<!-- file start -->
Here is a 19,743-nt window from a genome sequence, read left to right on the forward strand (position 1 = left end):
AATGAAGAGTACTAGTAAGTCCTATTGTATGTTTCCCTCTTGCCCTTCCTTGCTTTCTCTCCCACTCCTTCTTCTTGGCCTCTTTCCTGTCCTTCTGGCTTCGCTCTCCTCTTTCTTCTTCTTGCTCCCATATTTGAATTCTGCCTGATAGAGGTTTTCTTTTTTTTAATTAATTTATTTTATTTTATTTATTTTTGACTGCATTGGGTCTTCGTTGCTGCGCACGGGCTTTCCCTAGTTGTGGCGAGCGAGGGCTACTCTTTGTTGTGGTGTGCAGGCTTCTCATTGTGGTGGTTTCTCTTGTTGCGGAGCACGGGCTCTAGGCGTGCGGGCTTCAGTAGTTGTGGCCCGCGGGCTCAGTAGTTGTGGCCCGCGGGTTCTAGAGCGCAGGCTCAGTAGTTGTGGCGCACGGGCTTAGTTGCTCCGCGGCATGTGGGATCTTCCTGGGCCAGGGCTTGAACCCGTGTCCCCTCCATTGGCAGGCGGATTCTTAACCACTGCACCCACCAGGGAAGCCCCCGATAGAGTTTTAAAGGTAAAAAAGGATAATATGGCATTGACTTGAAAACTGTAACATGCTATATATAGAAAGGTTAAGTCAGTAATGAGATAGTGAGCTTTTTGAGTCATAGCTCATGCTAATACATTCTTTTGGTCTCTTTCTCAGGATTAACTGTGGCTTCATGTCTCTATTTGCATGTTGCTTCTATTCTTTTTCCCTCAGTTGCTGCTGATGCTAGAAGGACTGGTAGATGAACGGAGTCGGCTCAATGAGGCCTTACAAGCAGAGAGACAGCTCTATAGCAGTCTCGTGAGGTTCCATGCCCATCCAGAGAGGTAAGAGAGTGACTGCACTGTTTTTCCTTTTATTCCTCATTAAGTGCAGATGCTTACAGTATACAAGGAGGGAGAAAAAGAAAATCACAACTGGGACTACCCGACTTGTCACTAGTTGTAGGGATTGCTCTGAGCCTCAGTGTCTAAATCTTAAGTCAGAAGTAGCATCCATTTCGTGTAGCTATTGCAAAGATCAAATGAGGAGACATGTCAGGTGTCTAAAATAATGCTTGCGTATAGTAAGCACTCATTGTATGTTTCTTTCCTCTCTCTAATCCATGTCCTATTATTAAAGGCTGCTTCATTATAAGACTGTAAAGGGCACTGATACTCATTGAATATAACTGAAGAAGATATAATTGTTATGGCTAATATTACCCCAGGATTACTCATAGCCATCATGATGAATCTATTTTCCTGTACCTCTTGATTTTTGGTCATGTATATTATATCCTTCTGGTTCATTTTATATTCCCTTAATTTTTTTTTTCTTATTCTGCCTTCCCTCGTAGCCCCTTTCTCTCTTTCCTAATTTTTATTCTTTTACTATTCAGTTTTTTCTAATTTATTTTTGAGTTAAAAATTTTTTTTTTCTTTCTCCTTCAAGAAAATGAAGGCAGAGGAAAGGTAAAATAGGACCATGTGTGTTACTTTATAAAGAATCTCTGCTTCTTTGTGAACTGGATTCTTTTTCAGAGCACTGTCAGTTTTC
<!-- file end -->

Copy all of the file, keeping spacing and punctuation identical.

Here is a 19,743-nt window from a genome sequence, read left to right on the forward strand (position 1 = left end):
AATGAAGAGTACTAGTAAGTCCTATTGTATGTTTCCCTCTTGCCCTTCCTTGCTTTCTCTCCCACTCCTTCTTCTTGGCCTCTTTCCTGTCCTTCTGGCTTCGCTCTCCTCTTTCTTCTTCTTGCTCCCATATTTGAATTCTGCCTGATAGAGGTTTTCTTTTTTTTAATTAATTTATTTTATTTTATTTATTTTTGACTGCATTGGGTCTTCGTTGCTGCGCACGGGCTTTCCCTAGTTGTGGCGAGCGAGGGCTACTCTTTGTTGTGGTGTGCAGGCTTCTCATTGTGGTGGTTTCTCTTGTTGCGGAGCACGGGCTCTAGGCGTGCGGGCTTCAGTAGTTGTGGCCCGCGGGCTCAGTAGTTGTGGCCCGCGGGTTCTAGAGCGCAGGCTCAGTAGTTGTGGCGCACGGGCTTAGTTGCTCCGCGGCATGTGGGATCTTCCTGGGCCAGGGCTTGAACCCGTGTCCCCTCCATTGGCAGGCGGATTCTTAACCACTGCACCCACCAGGGAAGCCCCCGATAGAGTTTTAAAGGTAAAAAAGGATAATATGGCATTGACTTGAAAACTGTAACATGCTATATATAGAAAGGTTAAGTCAGTAATGAGATAGTGAGCTTTTTGAGTCATAGCTCATGCTAATACATTCTTTTGGTCTCTTTCTCAGGATTAACTGTGGCTTCATGTCTCTATTTGCATGTTGCTTCTATTCTTTTTCCCTCAGTTGCTGCTGATGCTAGAAGGACTGGTAGATGAACGGAGTCGGCTCAATGAGGCCTTACAAGCAGAGAGACAGCTCTATAGCAGTCTCGTGAGGTTCCATGCCCATCCAGAGAGGTAAGAGAGTGACTGCACTGTTTTTCCTTTTATTCCTCATTAAGTGCAGATGCTTACAGTATACAAGGAGGGAGAAAAAGAAAATCACAACTGGGACTACCCGACTTGTCACTAGTTGTAGGGATTGCTCTGAGCCTCAGTGTCTAAATCTTAAGTCAGAAGTAGCATCCATTTCGTGTAGCTATTGCAAAGATCAAATGAGGAGACATGTCAGGTGTCTAAAATAATGCTTGCGTATAGTAAGCACTCATTGTATGTTTCTTTCCTCTCTCTAATCCATGTCCTATTATTAAAGGCTGCTTCATTATAAGACTGTAAAGGGCACTGATACTCATTGAATATAACTGAAGAAGATATAATTGTTATGGCTAATATTACCCCAGGATTACTCATAGCCATCATGATGAATCTATTTTCCTGTACCTCTTGATTTTTGGTCATGTATATTATATCCTTCTGGTTCATTTTATATTCCCTTAATTTTTTTTTTCTTATTCTGCCTTCCCTCGTAGCCCCTTTCTCTCTTTCCTAATTTTTATTCTTTTACTATTCAGTTTTTTCTAATTTATTTTTGAGTTAAAAATTTTTTTTTTCTTTCTCCTTCAAGAAAATGAAGGCAGAGGAAAGGTAAAATAGGACCATGTGTGTTACTTTATAAAGAATCTCTGCTTCTTTGTGAACTGGATTCTTTTTCAGAGCACTGTCAGTTTTC